Limbaugh: Did he get in Obama’s head?
Last week saw the first salvo between Rush Limbaugh and President Obama. Will there be more?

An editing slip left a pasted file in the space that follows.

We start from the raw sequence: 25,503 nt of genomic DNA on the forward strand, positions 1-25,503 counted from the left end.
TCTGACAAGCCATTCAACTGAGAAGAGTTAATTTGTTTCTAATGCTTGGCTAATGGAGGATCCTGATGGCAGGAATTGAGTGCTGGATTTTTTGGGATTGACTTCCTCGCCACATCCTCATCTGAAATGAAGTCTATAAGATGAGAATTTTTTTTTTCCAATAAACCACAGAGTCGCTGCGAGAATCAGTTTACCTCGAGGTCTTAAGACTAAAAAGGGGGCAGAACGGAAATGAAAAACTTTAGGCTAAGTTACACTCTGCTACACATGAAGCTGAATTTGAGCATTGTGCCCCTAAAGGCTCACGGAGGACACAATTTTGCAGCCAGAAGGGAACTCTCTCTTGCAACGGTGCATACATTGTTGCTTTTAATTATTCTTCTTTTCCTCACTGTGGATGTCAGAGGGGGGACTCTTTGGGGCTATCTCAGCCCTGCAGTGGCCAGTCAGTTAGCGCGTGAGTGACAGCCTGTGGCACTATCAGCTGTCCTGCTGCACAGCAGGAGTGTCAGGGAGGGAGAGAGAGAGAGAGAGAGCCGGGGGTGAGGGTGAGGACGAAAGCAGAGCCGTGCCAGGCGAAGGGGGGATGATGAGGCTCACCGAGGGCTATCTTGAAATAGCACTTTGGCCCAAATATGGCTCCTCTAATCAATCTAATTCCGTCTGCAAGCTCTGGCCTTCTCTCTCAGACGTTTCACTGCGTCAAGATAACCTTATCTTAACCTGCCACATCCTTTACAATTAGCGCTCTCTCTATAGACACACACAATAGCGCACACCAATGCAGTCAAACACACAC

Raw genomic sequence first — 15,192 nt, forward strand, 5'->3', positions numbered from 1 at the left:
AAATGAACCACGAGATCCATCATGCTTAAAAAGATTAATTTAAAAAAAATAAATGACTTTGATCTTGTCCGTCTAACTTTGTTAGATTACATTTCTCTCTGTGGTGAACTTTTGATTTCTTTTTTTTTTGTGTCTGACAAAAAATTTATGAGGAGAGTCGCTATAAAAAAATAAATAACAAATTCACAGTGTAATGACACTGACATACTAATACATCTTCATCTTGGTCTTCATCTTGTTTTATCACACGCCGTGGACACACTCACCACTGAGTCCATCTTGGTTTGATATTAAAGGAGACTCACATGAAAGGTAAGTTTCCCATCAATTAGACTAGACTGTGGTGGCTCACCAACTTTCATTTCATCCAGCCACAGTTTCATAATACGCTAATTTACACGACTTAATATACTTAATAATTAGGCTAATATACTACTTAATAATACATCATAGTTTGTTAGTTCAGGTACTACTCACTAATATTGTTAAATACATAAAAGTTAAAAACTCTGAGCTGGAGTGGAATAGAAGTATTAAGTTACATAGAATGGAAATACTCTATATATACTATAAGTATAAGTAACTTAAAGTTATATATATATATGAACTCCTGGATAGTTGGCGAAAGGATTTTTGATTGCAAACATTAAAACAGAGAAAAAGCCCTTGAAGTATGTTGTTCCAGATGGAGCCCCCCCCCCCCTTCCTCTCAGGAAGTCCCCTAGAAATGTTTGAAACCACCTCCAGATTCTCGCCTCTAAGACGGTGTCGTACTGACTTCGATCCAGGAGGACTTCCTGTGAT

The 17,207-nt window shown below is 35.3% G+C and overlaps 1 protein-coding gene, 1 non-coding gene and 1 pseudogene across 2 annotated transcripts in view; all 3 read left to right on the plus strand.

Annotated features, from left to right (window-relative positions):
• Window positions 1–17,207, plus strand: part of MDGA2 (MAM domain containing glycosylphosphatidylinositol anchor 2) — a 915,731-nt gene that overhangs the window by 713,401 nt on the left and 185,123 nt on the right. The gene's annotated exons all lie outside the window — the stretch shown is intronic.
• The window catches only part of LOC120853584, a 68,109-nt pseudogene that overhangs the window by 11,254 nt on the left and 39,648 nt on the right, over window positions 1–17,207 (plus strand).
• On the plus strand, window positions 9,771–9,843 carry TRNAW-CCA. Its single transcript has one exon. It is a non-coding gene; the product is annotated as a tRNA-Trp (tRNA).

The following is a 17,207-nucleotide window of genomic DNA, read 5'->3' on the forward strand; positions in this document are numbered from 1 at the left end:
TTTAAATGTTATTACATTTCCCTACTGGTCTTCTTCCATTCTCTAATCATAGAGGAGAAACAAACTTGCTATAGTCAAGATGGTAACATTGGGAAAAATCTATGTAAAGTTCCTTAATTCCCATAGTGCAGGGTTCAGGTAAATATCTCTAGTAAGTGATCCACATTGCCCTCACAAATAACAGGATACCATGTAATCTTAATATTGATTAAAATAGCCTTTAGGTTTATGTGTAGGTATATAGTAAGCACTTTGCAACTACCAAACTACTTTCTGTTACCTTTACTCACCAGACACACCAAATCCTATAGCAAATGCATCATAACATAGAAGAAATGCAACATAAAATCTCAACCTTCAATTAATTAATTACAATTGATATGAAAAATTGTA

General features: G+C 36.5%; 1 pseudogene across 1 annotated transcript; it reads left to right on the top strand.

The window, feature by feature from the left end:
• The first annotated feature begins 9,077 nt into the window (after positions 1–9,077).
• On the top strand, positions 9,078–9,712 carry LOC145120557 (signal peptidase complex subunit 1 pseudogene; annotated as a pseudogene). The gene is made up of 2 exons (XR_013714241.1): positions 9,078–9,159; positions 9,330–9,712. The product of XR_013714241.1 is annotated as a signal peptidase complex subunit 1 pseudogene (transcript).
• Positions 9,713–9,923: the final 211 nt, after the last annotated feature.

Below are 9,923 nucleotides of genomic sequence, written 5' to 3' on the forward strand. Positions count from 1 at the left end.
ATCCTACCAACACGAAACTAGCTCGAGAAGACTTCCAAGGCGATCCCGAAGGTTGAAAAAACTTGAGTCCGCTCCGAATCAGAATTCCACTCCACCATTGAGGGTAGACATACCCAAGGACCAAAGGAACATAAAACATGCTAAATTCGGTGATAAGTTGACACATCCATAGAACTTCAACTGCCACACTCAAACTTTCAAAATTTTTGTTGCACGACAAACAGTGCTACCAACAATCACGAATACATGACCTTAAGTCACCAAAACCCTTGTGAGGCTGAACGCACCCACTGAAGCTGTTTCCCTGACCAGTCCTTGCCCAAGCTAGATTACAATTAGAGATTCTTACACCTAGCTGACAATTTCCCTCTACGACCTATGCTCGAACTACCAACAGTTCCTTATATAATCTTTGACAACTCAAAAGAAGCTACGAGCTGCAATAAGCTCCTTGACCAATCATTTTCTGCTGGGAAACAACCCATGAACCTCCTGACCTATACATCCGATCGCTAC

“In case you missed it,” said Jessica Heslam in the Boston Herald, “Round One of the Right-Wing Talk-Show Host vs. the liberal Leader of the Free World goes to … the Right-Wing Talk-Show Host!” It all started last week when Rush Limbaugh assailed President Obama on his nationally syndicated radio program, saying, “I hope he fails.” Soon thereafter, Obama was trying to persuade some House Republicans to support the Democratic stimulus package. “You can’t just listen to Rush Limbaugh and get things done,” Obama warned them. This must have felt to Limbaugh like a gift from the radio gods, and soon he was chortling about how Obama is more “frightened” of him than of the GOP leadership in Congress. He even proudly crowned himself “Senator Rush Limbaugh, the man to whom you should not be listening, according to President Obama.” This may have been the “first tactical error” of Obama’s young presidency, said Joe Garofoli in the San Francisco Chronicle. By singling out Limbaugh, Obama only served “to elevate a talk-show host to his level,” giving the dispirited GOP someone to rally around. That someone is a talented performer who holds great sway over his audience of 15 million “dittoheads.” Does Obama really want to shine a spotlight on the opposition’s most extreme elements? He just might, said Ben Smith in Politico.com. A poll taken last fall found that Limbaugh was “the second-most toxic figure among likely voters, trailing only George W. Bush.” So with Bush out of the picture, it makes perfect political sense for Democrats to anoint the polarizing Limbaugh as the new symbol of the Republican Party. Bring it on, said Michelle Malkin in the New York Post. Obama’s broadside only served to rally the base, and expose Limbaugh’s “biting critiques” of the Democrats’ ill-conceived stimulus plan to a wider audience. And if Obama thought he could “drive a wedge between Beltway Republicans and the outside-the-Beltway king,” he clearly miscalculated, since not a single House Republican voted for the plan. Well, bully for Rush, said Jay Bookman in The Atlanta Journal-Constitution. But I’ve got news for the Republican congressmen lining up to kiss his, um, ring. Limbaugh’s only goals are to inflate his own importance and to insist that “ideological purity” be enforced. The stunts he uses to build a fiercely loyal audience, such as openly rooting for Obama’s presidency to fail, “don’t make sense for a mainstream political party”—assuming the GOP still wishes to be one.